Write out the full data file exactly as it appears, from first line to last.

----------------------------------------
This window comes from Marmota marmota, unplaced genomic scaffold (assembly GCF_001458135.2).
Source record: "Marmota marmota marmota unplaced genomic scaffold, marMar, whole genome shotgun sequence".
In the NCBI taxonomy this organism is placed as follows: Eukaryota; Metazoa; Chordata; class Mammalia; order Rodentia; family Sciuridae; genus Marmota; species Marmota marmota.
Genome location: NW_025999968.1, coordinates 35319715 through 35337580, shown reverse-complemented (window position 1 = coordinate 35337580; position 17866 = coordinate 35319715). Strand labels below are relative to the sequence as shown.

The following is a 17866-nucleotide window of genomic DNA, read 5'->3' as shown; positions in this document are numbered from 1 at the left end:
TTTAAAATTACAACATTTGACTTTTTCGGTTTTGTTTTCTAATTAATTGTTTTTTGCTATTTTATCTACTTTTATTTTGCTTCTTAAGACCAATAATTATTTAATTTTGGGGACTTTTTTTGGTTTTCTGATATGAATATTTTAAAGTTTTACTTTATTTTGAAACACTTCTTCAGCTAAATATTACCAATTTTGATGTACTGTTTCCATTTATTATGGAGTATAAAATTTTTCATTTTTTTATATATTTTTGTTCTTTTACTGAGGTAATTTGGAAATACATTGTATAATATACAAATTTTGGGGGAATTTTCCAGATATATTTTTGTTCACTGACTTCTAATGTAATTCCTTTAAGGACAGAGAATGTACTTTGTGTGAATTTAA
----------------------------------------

This window comes from Marmota marmota, unplaced genomic scaffold (assembly GCF_001458135.2).
Source record: "Marmota marmota marmota unplaced genomic scaffold, marMar, whole genome shotgun sequence".
In the NCBI taxonomy this organism is placed as follows: Eukaryota; Metazoa; Chordata; class Mammalia; order Rodentia; family Sciuridae; genus Marmota; species Marmota marmota.
Genome location: NW_025999968.1, coordinates 35319715 through 35337580, shown reverse-complemented (window position 1 = coordinate 35337580; position 17866 = coordinate 35319715). Strand labels below are relative to the sequence as shown.

The following is a 17866-nucleotide window of genomic DNA, read 5'->3' as shown; positions in this document are numbered from 1 at the left end:
TTTAAAATTACAACATTTGACTTTTTCGGTTTTGTTTTCTAATTAATTGTTTTTTGCTATTTTATCTACTTTTATTTTGCTTCTTAAGACCAATAATTATTTAATTTTGGGGACTTTTTTTGGTTTTCTGATATGAATATTTTAAAGTTTTACTTTATTTTGAAACACTTCTTCAGCTAAATATTACCAATTTTGATGTACTGTTTCCATTTATTATGGAGTATAAAATTTTTCATTTTTTTATATATTTTTGTTCTTTTACTGAGGTAATTTGGAAATACATTGTATAATATACAAATTTTGGGGGAATTTTCCAGATATATTTTTGTTCACTGACTTCTAATGTAATTCCTTTAAGGACAGAGAATGTACTTTGTGTGAATTTAA